Occasionally, a ghost word will enter into popular use for long enough that it becomes a legitimate dictionary entry. For example:

Derring-do (n): Chaucer wrote “in durring don that longeth to a knight,” meaning “in daring to do what is proper for a knight.” The phrase was misprinted in a later work by John Lydgate as “derrynge do,” and then taken by Edmund Spenser to mean “brave actions” or “manhood and chevalrie.” Sir Walter Scott used it in Ivanhoe in the manner of Spenser, using the spelling we use today, writing, “if there be two who can do a deed of such derring-do!”

Tweed (n): a type of woolen fabric. The word stems from a misunderstanding of the Scots English word "tweel," meaning "twill fabric." That mistake may have happened because there’s a Tweed river in Scotland, so when people heard or saw “tweel,” they thought of the Tweed River; but regardless of how it happened, “tweed” became an established word for the cloth in London in the mid-1800s.

Syllabus (n): According to the Oxford English Dictionary, the word "syllabus" derives from modern Latin syllabus "list," in turn from a misreading of the Greek "σίττυβας" (sittybas) "parchment label, table of contents", which first occurred in a 15th-century print of Cicero's letters to Atticus. Earlier Latin dictionaries such as Lewis & Short contain the word "syllabus," relating it to the non-existent Greek word "σύλλαβος" ("syllabos"), which appears to be a mistaken reading of syllaba, "syllable"; the newer Oxford Latin Dictionary does not contain this word. The apparent change from "sitty-" to "sylla-" is explained as a hypercorrection by analogy to "συλλαμβάνω" (syllambano "bring together, gather"). Because the word "syllabus" is formed in Latin by mistake, the Latinate plural form "syllabi" could be considered a hypercorrection.

Gravy (n): a type of sauce, likely due to a misprint in a 14th-century English translation of a French cookbook. In Old French, the word was spelled with an “n”: “grane," and it was related to the word “grain,” which meant “anything used in cooking”; but English cookbooks translated from French in the 14th century and later nearly always have a “v” or a “u” instead of the “n." Researchers believe it was simply a scribal error.


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In the original Japanese release of the 1989 sci-fi film Godzilla vs. Biollante (Japanese: Gojira tai Biorante; AKA Godzilla Versus Bioranch), all of the dialog spoken by non-Japanese characters (largely Americans, Russians, and Arabs) was delivered in English, with Japanese subtitles. However, when casting the roles of said characters, the filmmakers simply cast foreign actors who looked "white" or "middle-eastern," with no regard for whether or not they could actually speak English.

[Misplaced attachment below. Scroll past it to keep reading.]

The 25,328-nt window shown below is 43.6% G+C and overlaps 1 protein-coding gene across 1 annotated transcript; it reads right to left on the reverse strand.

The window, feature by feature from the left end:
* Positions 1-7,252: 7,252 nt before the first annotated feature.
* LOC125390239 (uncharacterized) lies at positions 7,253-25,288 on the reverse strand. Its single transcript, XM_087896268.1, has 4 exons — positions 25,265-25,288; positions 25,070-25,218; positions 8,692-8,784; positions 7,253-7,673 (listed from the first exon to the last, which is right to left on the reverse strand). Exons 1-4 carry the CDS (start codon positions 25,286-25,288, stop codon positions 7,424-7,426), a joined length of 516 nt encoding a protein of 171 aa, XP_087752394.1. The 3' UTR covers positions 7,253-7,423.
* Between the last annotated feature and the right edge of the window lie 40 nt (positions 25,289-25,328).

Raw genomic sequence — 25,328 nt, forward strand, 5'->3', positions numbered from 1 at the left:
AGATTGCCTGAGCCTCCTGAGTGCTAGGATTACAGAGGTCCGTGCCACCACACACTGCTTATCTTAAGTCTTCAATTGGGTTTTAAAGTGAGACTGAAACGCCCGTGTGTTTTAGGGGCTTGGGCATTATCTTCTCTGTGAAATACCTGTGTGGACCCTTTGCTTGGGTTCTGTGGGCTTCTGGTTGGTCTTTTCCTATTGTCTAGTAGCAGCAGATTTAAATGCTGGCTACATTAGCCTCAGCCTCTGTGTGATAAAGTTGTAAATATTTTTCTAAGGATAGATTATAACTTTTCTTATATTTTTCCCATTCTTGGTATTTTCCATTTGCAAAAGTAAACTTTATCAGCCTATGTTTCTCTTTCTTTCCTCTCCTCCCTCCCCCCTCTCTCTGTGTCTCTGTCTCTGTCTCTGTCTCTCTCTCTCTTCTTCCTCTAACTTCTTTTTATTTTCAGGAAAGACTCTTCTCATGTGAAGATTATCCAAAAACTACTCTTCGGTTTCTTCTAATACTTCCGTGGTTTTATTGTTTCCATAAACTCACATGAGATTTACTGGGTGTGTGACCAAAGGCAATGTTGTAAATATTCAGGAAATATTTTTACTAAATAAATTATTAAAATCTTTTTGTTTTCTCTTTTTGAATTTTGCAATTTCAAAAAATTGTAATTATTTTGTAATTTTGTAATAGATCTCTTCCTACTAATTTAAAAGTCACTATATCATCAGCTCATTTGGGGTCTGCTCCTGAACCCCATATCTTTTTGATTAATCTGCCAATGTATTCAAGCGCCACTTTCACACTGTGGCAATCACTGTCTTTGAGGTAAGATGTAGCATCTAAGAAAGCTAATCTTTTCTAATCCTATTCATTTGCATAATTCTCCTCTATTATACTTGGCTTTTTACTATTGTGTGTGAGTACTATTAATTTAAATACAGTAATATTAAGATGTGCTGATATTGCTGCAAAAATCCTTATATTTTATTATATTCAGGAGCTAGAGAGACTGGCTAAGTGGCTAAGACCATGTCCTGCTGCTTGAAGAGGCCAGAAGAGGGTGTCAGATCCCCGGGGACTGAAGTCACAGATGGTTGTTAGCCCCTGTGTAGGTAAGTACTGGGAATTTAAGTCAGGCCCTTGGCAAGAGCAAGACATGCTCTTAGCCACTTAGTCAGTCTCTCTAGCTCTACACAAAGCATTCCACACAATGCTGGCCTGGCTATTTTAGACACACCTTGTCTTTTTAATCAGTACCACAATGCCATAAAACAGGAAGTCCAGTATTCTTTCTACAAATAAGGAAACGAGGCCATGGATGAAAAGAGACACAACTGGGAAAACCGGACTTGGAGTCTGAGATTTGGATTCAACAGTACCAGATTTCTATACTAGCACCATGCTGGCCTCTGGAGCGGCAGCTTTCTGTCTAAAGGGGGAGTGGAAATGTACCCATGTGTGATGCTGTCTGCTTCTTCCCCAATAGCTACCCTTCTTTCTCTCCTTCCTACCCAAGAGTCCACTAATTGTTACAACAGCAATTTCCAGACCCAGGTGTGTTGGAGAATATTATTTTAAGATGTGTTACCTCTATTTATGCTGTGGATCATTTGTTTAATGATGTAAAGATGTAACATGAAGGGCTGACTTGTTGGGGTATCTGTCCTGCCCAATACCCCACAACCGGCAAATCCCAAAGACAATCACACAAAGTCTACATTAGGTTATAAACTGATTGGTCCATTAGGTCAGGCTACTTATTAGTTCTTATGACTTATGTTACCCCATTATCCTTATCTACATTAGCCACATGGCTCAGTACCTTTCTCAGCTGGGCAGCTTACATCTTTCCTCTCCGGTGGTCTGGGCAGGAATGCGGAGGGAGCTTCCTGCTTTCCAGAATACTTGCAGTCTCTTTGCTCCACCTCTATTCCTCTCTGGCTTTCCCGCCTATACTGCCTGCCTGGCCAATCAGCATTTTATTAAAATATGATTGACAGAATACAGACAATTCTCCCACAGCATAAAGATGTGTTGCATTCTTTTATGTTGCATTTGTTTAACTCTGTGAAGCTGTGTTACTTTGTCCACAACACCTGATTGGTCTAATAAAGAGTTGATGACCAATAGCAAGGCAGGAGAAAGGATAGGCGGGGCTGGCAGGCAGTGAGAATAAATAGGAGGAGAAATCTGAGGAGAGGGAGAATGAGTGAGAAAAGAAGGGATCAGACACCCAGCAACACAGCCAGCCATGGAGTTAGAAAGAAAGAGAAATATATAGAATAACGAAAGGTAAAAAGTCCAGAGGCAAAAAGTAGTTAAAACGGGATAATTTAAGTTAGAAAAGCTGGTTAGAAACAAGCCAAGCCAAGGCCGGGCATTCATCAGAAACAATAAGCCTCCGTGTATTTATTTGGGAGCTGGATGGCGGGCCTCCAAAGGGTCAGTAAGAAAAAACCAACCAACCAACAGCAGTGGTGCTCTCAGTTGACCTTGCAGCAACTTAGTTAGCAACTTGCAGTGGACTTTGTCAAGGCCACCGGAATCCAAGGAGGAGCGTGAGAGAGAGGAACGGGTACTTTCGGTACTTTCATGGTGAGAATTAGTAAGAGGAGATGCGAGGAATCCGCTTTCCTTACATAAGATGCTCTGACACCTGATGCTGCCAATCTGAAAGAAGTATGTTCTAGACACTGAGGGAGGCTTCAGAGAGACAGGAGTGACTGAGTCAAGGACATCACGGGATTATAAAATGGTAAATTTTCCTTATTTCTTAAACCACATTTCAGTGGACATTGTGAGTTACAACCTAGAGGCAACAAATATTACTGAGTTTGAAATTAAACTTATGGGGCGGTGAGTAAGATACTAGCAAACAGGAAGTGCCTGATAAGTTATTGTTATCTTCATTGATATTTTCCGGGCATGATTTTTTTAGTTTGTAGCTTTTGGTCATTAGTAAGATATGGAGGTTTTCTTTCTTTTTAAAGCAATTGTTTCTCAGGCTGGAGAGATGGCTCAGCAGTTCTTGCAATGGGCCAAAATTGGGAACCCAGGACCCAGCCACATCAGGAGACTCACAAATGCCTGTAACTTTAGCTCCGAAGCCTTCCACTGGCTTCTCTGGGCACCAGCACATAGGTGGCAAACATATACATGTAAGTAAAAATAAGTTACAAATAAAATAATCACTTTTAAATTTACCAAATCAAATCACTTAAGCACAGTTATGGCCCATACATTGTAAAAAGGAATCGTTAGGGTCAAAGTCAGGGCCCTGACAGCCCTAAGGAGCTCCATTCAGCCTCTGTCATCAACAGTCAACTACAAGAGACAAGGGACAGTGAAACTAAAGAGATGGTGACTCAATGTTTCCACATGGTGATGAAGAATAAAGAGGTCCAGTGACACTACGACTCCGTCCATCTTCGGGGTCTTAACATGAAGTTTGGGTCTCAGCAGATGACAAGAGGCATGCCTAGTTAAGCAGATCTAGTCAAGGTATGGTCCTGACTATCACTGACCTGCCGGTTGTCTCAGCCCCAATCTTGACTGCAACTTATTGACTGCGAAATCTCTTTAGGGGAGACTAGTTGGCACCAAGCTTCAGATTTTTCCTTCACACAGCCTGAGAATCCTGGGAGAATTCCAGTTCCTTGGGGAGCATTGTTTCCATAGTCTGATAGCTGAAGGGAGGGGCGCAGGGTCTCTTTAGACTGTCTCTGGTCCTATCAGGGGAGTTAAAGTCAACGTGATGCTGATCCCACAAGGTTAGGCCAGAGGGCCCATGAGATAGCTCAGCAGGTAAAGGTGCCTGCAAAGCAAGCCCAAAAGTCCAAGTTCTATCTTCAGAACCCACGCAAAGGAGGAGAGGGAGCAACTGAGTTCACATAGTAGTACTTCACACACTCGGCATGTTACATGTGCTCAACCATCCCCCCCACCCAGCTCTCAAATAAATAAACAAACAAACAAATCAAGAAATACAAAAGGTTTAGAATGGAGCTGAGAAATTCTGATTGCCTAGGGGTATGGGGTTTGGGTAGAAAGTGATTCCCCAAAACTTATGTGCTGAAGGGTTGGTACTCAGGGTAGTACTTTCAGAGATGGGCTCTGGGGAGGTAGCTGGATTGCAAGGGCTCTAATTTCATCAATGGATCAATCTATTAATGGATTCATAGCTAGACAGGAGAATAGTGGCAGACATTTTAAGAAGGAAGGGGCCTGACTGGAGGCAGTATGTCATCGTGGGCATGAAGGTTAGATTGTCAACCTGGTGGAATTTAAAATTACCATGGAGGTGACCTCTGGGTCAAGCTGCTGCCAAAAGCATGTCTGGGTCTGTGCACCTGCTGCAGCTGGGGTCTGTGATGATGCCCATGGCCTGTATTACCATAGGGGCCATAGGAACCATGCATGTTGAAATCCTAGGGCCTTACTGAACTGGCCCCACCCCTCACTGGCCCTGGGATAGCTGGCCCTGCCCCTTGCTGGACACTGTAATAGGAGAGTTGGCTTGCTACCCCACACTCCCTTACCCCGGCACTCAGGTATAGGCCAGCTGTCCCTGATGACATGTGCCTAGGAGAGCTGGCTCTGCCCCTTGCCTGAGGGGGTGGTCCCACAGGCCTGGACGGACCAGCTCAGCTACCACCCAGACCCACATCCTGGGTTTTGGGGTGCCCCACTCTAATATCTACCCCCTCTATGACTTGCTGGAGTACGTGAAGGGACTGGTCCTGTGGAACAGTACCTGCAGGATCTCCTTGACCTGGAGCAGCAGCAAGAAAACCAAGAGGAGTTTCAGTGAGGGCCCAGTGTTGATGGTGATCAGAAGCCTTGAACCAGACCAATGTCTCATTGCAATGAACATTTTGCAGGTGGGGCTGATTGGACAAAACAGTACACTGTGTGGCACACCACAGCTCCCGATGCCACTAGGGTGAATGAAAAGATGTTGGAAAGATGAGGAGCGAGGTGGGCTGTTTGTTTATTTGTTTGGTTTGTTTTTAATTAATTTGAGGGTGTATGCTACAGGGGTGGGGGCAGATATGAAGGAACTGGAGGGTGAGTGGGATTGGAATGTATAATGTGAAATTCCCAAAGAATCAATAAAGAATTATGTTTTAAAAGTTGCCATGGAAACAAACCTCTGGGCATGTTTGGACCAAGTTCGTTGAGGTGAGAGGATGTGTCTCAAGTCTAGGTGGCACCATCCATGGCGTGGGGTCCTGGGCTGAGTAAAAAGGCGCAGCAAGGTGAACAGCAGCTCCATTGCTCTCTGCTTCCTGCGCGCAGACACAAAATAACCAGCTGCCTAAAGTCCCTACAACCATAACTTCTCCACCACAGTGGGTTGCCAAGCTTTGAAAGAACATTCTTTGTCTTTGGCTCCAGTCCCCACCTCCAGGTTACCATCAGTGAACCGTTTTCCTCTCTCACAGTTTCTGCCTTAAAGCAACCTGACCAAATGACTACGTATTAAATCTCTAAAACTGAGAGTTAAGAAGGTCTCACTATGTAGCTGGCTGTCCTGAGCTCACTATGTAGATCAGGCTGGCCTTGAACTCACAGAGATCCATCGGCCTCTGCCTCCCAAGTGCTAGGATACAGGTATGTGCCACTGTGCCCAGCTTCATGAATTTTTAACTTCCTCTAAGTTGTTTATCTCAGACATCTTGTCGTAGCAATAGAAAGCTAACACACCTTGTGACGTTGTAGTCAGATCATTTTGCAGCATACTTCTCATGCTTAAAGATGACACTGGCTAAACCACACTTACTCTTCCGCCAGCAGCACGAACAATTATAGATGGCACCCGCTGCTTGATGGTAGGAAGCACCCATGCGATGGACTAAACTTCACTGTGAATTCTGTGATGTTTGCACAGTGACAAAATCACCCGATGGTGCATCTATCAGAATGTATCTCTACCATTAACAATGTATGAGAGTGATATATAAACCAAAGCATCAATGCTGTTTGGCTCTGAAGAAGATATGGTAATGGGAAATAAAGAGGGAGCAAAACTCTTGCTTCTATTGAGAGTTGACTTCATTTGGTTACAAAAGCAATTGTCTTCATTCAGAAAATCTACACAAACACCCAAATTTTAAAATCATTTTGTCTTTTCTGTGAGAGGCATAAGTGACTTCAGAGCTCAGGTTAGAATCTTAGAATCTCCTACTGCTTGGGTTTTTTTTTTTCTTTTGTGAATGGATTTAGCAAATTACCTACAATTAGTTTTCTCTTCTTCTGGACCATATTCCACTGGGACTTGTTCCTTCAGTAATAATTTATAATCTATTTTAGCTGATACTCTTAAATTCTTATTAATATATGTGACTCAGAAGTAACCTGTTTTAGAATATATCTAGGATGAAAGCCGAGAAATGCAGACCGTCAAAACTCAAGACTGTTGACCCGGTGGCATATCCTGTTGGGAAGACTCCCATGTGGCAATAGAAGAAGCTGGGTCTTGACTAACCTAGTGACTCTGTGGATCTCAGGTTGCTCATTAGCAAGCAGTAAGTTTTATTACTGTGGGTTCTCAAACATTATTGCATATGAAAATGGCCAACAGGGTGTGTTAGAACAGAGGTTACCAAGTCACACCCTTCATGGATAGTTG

This led to dialog that was not only unintelligible, but often misread from the script so as to make no sense (for example, the infamous "Kiss you guys!" line, delivered by an international assassin after gunning down a squad of American commandos), and in some cases consisted partly of English-sounding gibberish. The issue was so pervasive that when the film was released in English-speaking countries, all of the "English" scenes had to be re-dubbed by different actors who could speak better English.


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David M Mallon wrote:
Foupe (n): Samuel Johnson’s 1755 dictionary had the word “foupe” when it should have been “soupe” (another word for “swoop”) because the archaic long “s” (ſ) so closely resembled the letter “f.”

Correction: "Foupe" should be a verb, rather than a noun


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Joe Kieyoomia (November 21, 1919 – February 17, 1997) was a Navajo soldier in New Mexico's 200th Coast Artillery unit (now part of the New Mexico Army National Guard) who was captured by the Imperial Japanese Army after the fall of the Philippines in 1942 and forced into the infamous Bataan Death March.

After surviving the Death March, Kieyoomia was transferred to a Japanese prison camp and tortured because his captors thought he was Japanese-American (and therefore a traitor). Kieyoomia suffered months of beatings before the Japanese accepted his claim to Navajo ancestry, whereupon he was transferred to one of the infamous "hell ships."

The Japanese tried unsuccessfully to have Kieyoomia decode messages in the "Navajo Code" used by the United States Marine Corps, but although he understood Navajo, the messages sounded like nonsense to him because even though the code was based on the Navajo language, it was decipherable only by individuals specifically trained in its usage.

After surviving the prison camps, the "hell ships" and the torture, Kieyoomia was a prisoner in Nagasaki when the city was the target of the second atomic bomb dropped by the U.S. Army Air Forces. Kieyoomia survived the attack due to the protection afforded by the concrete walls of his cell. After 3½ years as a prisoner of war, he was abandoned for several days after the bombing, but was eventually freed by a Japanese officer. Eventually, Kieyoomia was able to flee Japan and return to the United States.


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Tacticslion wrote:
In an attempt to look as cool and professional as Mr. Mallon...

I wouldn't go so far as to say that. More like professional enough. And I think that posting in this thread is about as far away from "cool" as you can get without being a moderator on Wikipedia.


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Pathfinder Adventure Path Subscriber

It's cool to me, bro. It's cool to me. :D


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Tacticslion wrote:
It's cool to me, bro. It's cool to me. :D

Keep thinking that way, and it might make your hair vicious.

Scarab Sages

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Pathfinder Adventure Path Subscriber

Sven-Ole Thorsen was in three films based on the writings of Robert E. Howard - Conan the Barbarian (1982), Conan the Destroyer (1984), and Kull the Conqueror (1997).